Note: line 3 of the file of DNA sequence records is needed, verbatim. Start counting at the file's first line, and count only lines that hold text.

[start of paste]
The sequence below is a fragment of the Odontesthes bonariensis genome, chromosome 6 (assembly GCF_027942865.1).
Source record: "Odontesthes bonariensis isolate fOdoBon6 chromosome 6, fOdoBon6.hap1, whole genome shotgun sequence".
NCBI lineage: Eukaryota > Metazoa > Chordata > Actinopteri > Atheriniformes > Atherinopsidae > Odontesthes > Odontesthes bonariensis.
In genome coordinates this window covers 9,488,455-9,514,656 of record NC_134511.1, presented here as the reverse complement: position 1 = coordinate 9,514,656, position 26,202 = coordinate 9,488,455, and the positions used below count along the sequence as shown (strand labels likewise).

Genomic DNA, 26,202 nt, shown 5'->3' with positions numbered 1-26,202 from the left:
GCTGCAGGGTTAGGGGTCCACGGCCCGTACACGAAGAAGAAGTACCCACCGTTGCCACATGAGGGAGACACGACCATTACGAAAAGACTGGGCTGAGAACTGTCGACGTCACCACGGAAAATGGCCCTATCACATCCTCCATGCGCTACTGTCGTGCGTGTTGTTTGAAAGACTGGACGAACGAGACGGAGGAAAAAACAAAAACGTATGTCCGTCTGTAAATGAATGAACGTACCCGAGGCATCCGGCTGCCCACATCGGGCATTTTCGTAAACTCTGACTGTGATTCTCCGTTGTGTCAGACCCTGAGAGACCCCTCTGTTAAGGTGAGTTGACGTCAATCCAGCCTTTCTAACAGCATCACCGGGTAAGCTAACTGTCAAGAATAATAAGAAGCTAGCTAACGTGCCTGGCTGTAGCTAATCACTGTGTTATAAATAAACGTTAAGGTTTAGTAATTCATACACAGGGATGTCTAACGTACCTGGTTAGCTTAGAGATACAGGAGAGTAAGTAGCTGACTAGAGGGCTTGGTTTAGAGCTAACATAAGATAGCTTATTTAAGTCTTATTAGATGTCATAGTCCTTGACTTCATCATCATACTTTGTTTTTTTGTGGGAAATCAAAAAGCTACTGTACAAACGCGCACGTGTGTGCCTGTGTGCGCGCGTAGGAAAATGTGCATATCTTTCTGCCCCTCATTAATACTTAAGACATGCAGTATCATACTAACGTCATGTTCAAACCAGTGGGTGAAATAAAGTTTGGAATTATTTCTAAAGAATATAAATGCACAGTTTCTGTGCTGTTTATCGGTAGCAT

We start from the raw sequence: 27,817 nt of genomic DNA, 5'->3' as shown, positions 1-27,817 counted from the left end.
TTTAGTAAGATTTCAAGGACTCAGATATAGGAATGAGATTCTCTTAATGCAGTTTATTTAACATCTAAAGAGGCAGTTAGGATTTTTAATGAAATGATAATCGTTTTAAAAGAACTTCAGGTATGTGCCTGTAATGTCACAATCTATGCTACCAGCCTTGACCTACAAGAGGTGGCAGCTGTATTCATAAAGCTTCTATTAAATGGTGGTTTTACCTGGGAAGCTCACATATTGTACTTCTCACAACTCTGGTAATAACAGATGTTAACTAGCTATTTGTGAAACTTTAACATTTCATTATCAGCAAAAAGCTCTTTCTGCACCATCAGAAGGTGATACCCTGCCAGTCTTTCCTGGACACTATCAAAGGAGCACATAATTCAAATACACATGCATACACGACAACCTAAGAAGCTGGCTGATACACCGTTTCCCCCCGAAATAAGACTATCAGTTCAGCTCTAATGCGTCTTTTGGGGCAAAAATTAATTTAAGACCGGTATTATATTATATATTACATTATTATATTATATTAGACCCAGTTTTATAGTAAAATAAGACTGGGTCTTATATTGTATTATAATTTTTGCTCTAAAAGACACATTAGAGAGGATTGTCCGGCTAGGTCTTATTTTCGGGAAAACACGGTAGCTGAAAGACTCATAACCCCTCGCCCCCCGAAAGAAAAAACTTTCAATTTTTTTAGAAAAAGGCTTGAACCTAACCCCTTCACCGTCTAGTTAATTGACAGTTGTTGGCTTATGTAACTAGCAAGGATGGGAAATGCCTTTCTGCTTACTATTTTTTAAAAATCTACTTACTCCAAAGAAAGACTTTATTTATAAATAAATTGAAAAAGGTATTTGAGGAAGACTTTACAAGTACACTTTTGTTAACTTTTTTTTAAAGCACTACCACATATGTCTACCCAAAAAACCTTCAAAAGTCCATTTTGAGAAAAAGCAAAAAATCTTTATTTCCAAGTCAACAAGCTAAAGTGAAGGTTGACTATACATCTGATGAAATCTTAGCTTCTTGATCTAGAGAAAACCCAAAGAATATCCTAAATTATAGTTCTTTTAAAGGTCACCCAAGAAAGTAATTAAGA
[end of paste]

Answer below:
NCBI lineage: Eukaryota > Metazoa > Chordata > Actinopteri > Atheriniformes > Atherinopsidae > Odontesthes > Odontesthes bonariensis.